Norman Foster and Richard Rogers pay tribute to "genius" Will Alsop
British architectural heavyweights Norman Foster and Richard Rogers have written tributes to Will Alsop, who passed away earlier this week.
Foster called Alsop a "truly unique individual", while Rogers said he was a "wonderful, warm, brilliant architect and friend".
Alsop, who was nominated for the Stirling Prize four times and won UK architecture's highest honour in 2000, died on 12 May 2018 aged 70, after a short illness.
Both Foster and Rogers have praised the architect's ability to challenge standard ways of thinking – something that was reflected in his colourful and playful architecture.
"As someone who always sought to break free from the norm, the exuberant and inimitable style of his buildings reflected his larger-than-life persona," said Foster, in a tribute sent to Dezeen.
Meanwhile Rogers, on his Twitter feed, said: "[He was] a genius, colourful and creative maverick who challenged mainstream modernism whilst being a true modernist. I shall miss him."
Alsop established his studio All Design in 2011. Although currently based in east London, it was originally located in Battersea, south London – very close to the Foster + Partners office.
"I was delighted when he set up his studio in Battersea, contributing greatly to the creative and social energy in the area," said Foster, 82.
"A maverick and idealist, Will Alsop added colour and diversity to the British architectural scene throughout his career, and will continue to be an inspiration for young architects for generations to come."
Foster also paid tribute to Alsop's skills as a designer, which he claims were evident from a young age, when he was the runner up in the contest to design the Centre Pompidou, behind winners Richard Rogers and Renzo Piano. He also praised the architect's "floating" buildings: Peckham Library and the Sharp Centre at the Ontario College of Art and Design (OCAD).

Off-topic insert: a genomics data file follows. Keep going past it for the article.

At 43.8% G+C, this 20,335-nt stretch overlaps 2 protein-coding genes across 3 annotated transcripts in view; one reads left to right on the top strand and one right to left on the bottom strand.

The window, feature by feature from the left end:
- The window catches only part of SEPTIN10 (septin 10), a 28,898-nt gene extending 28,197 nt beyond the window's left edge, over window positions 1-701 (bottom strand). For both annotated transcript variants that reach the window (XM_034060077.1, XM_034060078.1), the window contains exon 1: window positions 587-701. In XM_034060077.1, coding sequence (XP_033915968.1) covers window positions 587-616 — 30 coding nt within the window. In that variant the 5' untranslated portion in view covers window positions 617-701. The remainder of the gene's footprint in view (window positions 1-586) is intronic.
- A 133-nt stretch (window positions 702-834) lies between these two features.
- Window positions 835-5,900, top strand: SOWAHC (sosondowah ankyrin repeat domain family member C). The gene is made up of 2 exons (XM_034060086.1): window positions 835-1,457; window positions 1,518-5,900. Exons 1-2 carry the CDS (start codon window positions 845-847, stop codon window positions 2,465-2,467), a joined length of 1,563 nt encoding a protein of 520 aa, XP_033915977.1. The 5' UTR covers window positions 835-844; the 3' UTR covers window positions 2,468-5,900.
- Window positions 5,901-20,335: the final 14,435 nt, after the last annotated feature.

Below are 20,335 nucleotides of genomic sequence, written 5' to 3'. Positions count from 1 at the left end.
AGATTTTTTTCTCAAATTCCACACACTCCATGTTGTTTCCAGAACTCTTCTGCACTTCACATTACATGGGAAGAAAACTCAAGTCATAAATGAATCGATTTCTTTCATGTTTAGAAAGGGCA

"His skills as a gifted designer shone through at an early age, when he was shortlisted as the runner-up in the competition to design the Centre Pompidou when only a student at the AA," continued Foster.
"The undulating ground plane of the scheme echoed an inherent playfulness that would go on to become the hallmark of his work."
"His attempts to make his buildings 'float' were borne out of a deep sense of civic responsibility, to give the ground over the buildings and gardens in an effort to make the cities he worked in happier places to be," he said.
"The exceptional Peckham Library and the equally distinctive Ontario College of Art and Design remain the most successful illustrations of his philosophy."
Rogers echoed Foster's admiration of Peckham Library, which was named the UK's best building in 2000.
"I remember going to see Peckham Library with Will Alsop when it was completed in 2000. It is a wonderful public space," said Rogers, 84.
"Seeing it standing on slim columns, I was amazed at what it offered, not to just those who use the library, but also to the highly responsive passer-by."
Other figures to have paid tribute to Will Alsop include architecture critic Paul Goldberger, who called him "one of the true free spirits and creative iconoclasts of contemporary architecture", and RIBA president Ben Derbyshire, who described him as "larger than life" character with "an indefatigable free spirit".
In a column for Dezeen, architect and former FAT director Sam Jacob also paid his respects. "Architecture won't be the same without you around," he said.